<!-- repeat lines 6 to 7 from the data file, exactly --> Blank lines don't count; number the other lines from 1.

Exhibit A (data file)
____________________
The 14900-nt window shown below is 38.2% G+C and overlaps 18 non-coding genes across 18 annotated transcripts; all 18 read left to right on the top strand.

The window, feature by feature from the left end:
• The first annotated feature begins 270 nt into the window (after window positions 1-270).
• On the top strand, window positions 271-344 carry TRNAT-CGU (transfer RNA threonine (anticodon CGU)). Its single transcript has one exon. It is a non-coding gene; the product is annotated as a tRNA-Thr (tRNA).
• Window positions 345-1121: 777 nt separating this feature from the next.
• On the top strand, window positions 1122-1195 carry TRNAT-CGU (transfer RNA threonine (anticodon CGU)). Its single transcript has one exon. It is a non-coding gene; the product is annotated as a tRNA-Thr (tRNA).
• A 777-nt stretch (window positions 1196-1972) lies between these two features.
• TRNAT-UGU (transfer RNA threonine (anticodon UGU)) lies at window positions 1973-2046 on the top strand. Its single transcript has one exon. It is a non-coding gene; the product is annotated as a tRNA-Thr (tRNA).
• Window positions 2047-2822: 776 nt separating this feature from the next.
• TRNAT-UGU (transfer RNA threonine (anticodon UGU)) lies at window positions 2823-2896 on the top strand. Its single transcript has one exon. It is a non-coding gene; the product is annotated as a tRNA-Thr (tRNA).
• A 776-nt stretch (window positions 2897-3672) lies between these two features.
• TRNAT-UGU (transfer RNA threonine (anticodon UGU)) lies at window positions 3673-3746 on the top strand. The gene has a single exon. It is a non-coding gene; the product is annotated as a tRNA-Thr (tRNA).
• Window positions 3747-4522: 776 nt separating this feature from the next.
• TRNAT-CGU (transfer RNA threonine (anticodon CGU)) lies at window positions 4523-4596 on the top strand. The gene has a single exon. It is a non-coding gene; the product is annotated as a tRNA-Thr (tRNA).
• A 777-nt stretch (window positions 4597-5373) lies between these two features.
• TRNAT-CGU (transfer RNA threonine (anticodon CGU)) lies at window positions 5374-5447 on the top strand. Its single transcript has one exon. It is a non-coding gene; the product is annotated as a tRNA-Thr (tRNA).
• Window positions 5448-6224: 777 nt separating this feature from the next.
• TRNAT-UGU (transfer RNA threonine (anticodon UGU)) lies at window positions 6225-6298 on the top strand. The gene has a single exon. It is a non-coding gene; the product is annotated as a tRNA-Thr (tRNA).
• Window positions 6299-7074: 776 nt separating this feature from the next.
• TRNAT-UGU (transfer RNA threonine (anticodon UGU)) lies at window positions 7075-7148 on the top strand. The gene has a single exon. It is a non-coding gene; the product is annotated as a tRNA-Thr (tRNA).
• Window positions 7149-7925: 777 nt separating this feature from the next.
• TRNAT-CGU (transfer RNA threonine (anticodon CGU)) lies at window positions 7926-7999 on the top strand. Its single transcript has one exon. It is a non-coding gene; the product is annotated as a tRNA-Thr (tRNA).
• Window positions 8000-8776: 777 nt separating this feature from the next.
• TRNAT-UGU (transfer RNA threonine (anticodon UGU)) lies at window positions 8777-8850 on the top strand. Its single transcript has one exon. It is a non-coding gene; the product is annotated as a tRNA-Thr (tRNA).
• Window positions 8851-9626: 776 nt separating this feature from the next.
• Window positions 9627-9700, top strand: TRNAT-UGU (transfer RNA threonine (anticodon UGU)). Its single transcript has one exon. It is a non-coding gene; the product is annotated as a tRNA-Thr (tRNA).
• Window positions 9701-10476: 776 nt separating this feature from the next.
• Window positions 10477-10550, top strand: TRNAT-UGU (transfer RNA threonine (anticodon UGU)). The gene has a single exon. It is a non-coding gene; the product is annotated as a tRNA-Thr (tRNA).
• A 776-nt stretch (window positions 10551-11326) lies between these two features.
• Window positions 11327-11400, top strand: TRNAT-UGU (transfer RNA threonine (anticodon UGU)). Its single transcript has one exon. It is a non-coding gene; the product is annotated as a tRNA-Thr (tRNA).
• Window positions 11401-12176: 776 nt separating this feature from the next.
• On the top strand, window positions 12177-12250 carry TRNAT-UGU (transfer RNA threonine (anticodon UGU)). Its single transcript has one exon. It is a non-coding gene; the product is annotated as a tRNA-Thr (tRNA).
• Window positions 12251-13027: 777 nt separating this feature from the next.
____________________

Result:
• On the top strand, window positions 1122-1195 carry TRNAT-CGU (transfer RNA threonine (anticodon CGU)). Its single transcript has one exon. It is a non-coding gene; the product is annotated as a tRNA-Thr (tRNA).
• A 777-nt stretch (window positions 1196-1972) lies between these two features.